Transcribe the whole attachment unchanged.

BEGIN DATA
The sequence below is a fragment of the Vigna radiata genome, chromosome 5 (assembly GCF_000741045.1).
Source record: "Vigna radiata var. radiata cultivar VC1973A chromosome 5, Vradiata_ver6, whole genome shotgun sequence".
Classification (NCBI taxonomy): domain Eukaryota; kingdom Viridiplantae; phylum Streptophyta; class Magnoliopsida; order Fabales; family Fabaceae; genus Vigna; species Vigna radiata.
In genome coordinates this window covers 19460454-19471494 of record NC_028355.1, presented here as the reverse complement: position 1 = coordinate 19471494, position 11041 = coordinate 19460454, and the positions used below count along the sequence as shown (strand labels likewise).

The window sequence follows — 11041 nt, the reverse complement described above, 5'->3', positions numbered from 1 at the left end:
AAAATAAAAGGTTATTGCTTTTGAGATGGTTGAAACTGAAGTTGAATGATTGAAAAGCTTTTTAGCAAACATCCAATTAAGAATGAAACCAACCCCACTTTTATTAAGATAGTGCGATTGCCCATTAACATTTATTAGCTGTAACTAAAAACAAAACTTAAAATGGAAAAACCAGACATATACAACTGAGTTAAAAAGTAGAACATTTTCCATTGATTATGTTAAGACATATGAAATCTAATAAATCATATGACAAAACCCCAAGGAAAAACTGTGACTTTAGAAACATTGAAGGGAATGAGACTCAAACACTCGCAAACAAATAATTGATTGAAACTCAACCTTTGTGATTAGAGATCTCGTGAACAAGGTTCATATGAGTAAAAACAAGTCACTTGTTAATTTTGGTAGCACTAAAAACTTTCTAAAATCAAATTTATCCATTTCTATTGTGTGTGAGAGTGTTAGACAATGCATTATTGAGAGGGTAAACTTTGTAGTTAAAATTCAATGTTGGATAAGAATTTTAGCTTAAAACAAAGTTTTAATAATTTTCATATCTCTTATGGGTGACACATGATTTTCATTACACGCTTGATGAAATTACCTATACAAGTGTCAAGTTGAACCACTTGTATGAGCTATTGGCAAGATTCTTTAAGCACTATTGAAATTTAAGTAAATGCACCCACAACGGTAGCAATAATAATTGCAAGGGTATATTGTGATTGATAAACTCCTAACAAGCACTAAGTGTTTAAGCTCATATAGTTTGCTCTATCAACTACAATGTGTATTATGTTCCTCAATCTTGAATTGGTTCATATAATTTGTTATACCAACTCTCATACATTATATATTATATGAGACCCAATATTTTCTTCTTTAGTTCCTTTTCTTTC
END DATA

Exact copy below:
The sequence below is a fragment of the Vigna radiata genome, chromosome 5 (assembly GCF_000741045.1).
Source record: "Vigna radiata var. radiata cultivar VC1973A chromosome 5, Vradiata_ver6, whole genome shotgun sequence".
Classification (NCBI taxonomy): domain Eukaryota; kingdom Viridiplantae; phylum Streptophyta; class Magnoliopsida; order Fabales; family Fabaceae; genus Vigna; species Vigna radiata.
In genome coordinates this window covers 19460454-19471494 of record NC_028355.1, presented here as the reverse complement: position 1 = coordinate 19471494, position 11041 = coordinate 19460454, and the positions used below count along the sequence as shown (strand labels likewise).

The window sequence follows — 11041 nt, the reverse complement described above, 5'->3', positions numbered from 1 at the left end:
AAAATAAAAGGTTATTGCTTTTGAGATGGTTGAAACTGAAGTTGAATGATTGAAAAGCTTTTTAGCAAACATCCAATTAAGAATGAAACCAACCCCACTTTTATTAAGATAGTGCGATTGCCCATTAACATTTATTAGCTGTAACTAAAAACAAAACTTAAAATGGAAAAACCAGACATATACAACTGAGTTAAAAAGTAGAACATTTTCCATTGATTATGTTAAGACATATGAAATCTAATAAATCATATGACAAAACCCCAAGGAAAAACTGTGACTTTAGAAACATTGAAGGGAATGAGACTCAAACACTCGCAAACAAATAATTGATTGAAACTCAACCTTTGTGATTAGAGATCTCGTGAACAAGGTTCATATGAGTAAAAACAAGTCACTTGTTAATTTTGGTAGCACTAAAAACTTTCTAAAATCAAATTTATCCATTTCTATTGTGTGTGAGAGTGTTAGACAATGCATTATTGAGAGGGTAAACTTTGTAGTTAAAATTCAATGTTGGATAAGAATTTTAGCTTAAAACAAAGTTTTAATAATTTTCATATCTCTTATGGGTGACACATGATTTTCATTACACGCTTGATGAAATTACCTATACAAGTGTCAAGTTGAACCACTTGTATGAGCTATTGGCAAGATTCTTTAAGCACTATTGAAATTTAAGTAAATGCACCCACAACGGTAGCAATAATAATTGCAAGGGTATATTGTGATTGATAAACTCCTAACAAGCACTAAGTGTTTAAGCTCATATAGTTTGCTCTATCAACTACAATGTGTATTATGTTCCTCAATCTTGAATTGGTTCATATAATTTGTTATACCAACTCTCATACATTATATATTATATGAGACCCAATATTTTCTTCTTTAGTTCCTTTTCTTTC